Upon arriving at the Cistercian monastery of Clairvaux, France in 1148 CE, on his way to Rome, Saint Malachy fell deathly ill. Sensing his end was near, he asked if he could have time alone with Saint Bernard. He spoke privately with his good friend and confidante in Saint Bernard’s native language, French.

       “My dearest Bernard. I am fast approaching the time of my release from this life. Before I go, good friend, I want to speak to you about my prophecies concerning the line of popes that will lead, in the end, to the dissolution of the Church.”

       “Brother Malachy, it is surely evident that the last days of the Church press heavily upon us. How long can the burden of corruption weigh upon the Church before she gives in and crumbles? But who is to know how long the wait? What is it that you would have me know?”        

       “Before the end, trickery will abide, for the two [popes] shall serve as one in preparation of the final judgment: the one, named in honor of the olive branch; and the second, extender of the olive branch in feigned capitulation unto the wide world. Thus the two will count as one in the succession of popes, anticipating what is assumed will be the apocalypse. In contrast to this impending doom, the last in line will repair the Church, resurrecting our Lord’s secret teachings that his disciples called The Way.”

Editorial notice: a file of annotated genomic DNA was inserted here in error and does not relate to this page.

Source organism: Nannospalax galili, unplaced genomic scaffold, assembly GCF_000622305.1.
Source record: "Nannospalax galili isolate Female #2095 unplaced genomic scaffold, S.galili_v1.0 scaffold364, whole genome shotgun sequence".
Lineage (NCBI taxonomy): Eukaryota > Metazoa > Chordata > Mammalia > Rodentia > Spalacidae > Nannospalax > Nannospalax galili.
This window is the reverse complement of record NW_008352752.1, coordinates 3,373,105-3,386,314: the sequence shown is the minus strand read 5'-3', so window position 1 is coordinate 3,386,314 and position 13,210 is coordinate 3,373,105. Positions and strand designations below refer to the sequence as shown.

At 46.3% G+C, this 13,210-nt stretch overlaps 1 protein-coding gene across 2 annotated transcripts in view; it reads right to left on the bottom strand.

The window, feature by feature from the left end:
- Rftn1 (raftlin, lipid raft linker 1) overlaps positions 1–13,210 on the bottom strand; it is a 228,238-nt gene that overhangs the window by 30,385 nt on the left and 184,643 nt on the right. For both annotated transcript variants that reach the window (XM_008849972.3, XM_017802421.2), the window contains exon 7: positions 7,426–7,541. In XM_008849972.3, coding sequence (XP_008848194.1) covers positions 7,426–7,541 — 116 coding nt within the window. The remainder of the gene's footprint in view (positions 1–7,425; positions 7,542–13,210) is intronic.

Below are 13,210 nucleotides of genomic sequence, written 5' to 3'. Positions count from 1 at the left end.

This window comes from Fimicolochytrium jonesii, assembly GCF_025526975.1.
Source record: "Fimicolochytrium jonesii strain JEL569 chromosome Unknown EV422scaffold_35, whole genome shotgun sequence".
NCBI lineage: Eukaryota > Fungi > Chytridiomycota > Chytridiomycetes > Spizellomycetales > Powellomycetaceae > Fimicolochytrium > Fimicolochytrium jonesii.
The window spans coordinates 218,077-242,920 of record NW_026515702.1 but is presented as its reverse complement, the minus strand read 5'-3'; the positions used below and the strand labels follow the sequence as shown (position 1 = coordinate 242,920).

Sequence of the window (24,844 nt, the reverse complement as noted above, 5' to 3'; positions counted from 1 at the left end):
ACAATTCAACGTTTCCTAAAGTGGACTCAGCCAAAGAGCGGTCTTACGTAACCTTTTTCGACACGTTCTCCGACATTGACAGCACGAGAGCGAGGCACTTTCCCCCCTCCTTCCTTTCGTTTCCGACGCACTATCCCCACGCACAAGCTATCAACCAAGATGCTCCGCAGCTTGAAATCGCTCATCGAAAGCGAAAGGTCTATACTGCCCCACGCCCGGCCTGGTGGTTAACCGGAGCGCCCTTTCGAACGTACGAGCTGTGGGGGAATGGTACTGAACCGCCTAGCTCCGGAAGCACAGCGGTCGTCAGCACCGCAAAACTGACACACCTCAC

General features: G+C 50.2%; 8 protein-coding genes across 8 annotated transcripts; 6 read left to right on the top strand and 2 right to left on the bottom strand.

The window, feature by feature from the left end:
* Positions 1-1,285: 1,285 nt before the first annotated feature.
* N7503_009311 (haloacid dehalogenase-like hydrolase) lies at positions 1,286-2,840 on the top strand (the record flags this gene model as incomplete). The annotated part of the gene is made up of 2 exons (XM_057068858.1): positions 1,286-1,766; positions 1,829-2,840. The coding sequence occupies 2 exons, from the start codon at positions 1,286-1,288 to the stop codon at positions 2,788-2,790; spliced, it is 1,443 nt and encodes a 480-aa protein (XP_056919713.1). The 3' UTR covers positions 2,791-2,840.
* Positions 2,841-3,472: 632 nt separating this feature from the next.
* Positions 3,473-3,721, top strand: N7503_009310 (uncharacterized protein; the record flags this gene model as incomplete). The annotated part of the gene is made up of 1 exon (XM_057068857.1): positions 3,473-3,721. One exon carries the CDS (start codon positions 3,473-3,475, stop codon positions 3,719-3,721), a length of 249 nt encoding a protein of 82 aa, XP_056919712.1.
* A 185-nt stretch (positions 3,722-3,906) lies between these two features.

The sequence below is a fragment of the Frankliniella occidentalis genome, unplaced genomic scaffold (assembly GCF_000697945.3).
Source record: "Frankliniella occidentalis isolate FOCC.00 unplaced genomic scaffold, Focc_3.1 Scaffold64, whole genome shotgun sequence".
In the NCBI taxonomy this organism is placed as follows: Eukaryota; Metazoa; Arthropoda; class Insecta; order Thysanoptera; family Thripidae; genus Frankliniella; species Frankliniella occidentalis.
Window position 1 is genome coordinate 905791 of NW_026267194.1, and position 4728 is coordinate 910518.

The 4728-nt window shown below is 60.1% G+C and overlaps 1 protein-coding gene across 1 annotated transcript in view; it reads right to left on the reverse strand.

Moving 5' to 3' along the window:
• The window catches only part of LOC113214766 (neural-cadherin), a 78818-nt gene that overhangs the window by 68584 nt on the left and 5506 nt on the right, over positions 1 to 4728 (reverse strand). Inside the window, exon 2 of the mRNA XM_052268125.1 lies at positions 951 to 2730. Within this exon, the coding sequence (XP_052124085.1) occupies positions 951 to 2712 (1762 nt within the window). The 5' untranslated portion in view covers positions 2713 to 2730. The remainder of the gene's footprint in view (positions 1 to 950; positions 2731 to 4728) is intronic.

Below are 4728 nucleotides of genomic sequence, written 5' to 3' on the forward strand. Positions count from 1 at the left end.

“Be that as it may, what is it you would have me do, my beloved Malachy?”

     “There will be those who will interpret my last entries as troublesome, containing a dire message…leading the Children to fear that the end of the world is come upon them. But, as in life, all endings are new beginnings. So it will be with my prophecy. The apocalypse, which the naysayers will have everyone believing is imminent, will, rather, open a new era of enlightenment come upon the world. All Glory to God. I implore you to secure my list, dearest Bernard, and bring it to the Holy Father for safe-keeping…only tell him of the intrigue of the two who are really one, and that the last in line, Petrus Romanus, will be the savior of Holy Mother Church. Tell His Holiness of this glorious mission to repair the Church, giving Her new life, a life worthy of acclamation. Can you promise to do this for me?”